DPI Diary

August 21, 2015

Keeping abreast of social media at the Florida Department of Agriculture and Consumer Services Division of Plant Industry

Keeping it simple

Lest we forget: It’s good to stress basics. We drew “likes” when we posted a link to the DPI section of the FreshFromFlorida website this week, inviting folks to learn about our mission and the invasive pests that threaten Florida agriculture.

savetheguaciconcopySave the Guac: It’s a worthy cause

Our friends at the Florida Farm Bureau Federation posted a promotional poster touting Florida avocados, so naturally we shared it and reminded folks of our “Save the Guac” campaign. The public can help save the guac by not moving firewood when traveling or camping. Invasive pests move with firewood. We are smack in the middle of Florida avocado season and highly recommend the fruits, which are greener, larger — and, we think, tastier — than those produced elsewhere. The FDACS website has an abundance of recipes using Florida avocados.

Slate gave a shoutout to “Don’t Pack a Pest”

DPAP postcardThe online publication Slate published a nice piece this week answering the question, “On the U.S. Customs Form, Most People Check ‘No.’ What Happens if you check ‘Yes’?” The answer is usually that Customs and Border Protection agents will ask you some questions, perhaps inspect your luggage and seize materials that cannot be brought into the U.S. We reminded our followers that travelers can discover what is and is not allowed in baggage entering the US at www.DontPackaPest.com and BTW, This video explains what ‪#‎DontPackaPest is about: Protecting agriculture from pests.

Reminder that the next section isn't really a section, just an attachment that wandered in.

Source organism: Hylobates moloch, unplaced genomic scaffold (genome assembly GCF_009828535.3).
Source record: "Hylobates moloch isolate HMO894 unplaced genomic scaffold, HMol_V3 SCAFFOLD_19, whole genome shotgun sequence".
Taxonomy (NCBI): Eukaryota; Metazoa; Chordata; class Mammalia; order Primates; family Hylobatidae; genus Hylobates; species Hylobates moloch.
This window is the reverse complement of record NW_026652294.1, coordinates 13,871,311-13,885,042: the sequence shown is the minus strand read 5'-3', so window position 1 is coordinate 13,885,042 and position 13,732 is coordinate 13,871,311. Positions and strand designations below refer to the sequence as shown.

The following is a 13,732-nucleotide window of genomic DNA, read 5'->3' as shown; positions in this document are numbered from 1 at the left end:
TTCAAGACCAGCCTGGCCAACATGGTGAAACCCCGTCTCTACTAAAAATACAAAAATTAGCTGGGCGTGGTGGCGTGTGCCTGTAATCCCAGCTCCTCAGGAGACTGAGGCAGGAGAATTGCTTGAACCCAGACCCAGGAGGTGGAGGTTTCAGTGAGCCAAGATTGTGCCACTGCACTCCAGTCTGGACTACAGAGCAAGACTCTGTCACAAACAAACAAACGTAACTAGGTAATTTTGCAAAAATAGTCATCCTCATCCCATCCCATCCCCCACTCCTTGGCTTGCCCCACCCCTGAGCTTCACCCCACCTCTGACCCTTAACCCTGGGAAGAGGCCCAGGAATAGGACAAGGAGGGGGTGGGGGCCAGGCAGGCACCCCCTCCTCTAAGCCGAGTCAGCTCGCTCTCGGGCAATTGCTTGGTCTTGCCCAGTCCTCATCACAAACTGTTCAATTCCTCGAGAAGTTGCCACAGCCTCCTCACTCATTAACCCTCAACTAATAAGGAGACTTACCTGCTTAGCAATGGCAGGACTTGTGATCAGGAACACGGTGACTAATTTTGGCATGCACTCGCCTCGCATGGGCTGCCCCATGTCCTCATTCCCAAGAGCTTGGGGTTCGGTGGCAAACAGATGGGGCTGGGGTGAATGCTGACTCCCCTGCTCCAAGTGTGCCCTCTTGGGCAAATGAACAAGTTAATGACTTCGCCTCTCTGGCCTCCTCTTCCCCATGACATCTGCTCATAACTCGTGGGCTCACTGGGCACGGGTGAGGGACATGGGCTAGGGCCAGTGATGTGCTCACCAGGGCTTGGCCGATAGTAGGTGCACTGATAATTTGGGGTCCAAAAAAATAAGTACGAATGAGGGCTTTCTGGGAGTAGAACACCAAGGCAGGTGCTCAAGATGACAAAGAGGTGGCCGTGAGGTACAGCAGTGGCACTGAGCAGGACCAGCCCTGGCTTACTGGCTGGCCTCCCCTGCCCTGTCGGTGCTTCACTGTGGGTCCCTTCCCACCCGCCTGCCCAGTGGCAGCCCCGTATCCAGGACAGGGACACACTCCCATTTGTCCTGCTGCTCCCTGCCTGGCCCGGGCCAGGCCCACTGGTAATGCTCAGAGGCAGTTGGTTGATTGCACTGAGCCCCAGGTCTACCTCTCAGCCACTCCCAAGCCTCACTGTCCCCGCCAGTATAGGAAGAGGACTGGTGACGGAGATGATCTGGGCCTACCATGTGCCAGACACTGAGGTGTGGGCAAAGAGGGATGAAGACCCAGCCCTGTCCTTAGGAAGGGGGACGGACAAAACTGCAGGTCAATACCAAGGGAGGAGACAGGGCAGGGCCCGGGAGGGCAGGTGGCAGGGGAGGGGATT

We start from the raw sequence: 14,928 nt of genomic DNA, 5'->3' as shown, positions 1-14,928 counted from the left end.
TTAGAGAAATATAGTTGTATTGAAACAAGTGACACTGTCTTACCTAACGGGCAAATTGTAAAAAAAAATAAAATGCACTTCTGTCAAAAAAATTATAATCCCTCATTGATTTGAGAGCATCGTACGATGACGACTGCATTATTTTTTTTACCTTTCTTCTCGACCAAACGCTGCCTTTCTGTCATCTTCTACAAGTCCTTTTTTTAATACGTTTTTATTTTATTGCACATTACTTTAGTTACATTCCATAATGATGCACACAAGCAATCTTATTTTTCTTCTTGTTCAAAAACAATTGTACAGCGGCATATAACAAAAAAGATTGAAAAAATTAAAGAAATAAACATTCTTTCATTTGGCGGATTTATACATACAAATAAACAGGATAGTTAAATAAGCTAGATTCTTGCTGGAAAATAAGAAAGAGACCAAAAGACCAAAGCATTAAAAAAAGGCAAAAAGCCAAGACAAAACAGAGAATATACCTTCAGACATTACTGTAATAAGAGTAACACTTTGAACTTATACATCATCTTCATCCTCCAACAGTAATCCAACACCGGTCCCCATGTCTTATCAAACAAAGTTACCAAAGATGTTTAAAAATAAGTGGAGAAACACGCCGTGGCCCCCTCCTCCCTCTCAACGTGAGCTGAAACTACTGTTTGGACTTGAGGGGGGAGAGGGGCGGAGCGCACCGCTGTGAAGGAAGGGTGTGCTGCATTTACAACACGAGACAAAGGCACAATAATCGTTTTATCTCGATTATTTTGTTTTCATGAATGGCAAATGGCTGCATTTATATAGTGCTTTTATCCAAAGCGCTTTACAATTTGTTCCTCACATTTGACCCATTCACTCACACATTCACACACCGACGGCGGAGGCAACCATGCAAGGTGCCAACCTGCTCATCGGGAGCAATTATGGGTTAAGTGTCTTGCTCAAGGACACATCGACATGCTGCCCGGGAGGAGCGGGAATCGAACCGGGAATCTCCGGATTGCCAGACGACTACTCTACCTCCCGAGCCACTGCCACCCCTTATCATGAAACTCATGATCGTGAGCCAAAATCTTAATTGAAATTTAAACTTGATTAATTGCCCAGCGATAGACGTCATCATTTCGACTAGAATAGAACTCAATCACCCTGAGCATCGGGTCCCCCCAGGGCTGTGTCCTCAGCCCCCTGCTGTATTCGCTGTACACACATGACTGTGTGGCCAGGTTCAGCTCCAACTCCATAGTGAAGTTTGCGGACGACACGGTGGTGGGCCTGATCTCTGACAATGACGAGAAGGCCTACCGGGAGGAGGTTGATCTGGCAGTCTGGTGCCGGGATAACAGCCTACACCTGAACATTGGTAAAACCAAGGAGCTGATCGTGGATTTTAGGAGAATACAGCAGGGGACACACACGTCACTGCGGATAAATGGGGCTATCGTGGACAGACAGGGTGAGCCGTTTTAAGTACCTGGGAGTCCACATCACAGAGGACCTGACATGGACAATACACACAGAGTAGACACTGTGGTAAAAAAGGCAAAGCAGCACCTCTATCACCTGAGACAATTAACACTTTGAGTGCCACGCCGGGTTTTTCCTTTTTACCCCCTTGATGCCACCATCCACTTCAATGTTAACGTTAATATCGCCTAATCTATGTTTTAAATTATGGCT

GALS go to Dadeland Mall

Miami area residents shopping for back-to-school items at the Dadeland Mall were greeted with signs reminding them that we’re still working to eradicate the giant African land snails from South Florida. We’re encouraging mall-goers to scan the QR codes on the signs to learn about these dangerous invasive pests that threaten crops, landscapes, human and animal health and even buildings. The GALS program is moving into its fifth year, having begun when the snails were discovered in Miami-Dade in August 2011.


Scientists make progress on greening

A grapefruit displays symptoms of citrus greening

A grapefruit displays symptoms of citrus greening

A front-page article in the Thursday edition of the Gainesville Sun discusses some of the research aimed at finding new citrus rootstocks that at least show tolerance for, if not immunity to, citrus greening.  The Florida Citrus Rootstock Selection Guide is now online in a format that lets visitors interact with the guide.


Greening major issue for discussion at Citrus Expo

Citrus Greening and new rootstocks were hot topics this week at Citrus Expo at the Lee Civic Center in North Fort Myers. Josh Magill filled us in with a report from Southeast AgNet. Since it first appeared in Homestead and Florida City crops a decade ago, citrus greening has cost growers in the juice business $7.8 billion since 2006, according to a 2015 report by UF economist Alan Hodges.



Leave a Reply

Fill in your details below or click an icon to log in:

WordPress.com Logo

You are commenting using your WordPress.com account. Log Out / Change )

Twitter picture

You are commenting using your Twitter account. Log Out / Change )

Facebook photo

You are commenting using your Facebook account. Log Out / Change )

Google+ photo

You are commenting using your Google+ account. Log Out / Change )

Connecting to %s

%d bloggers like this: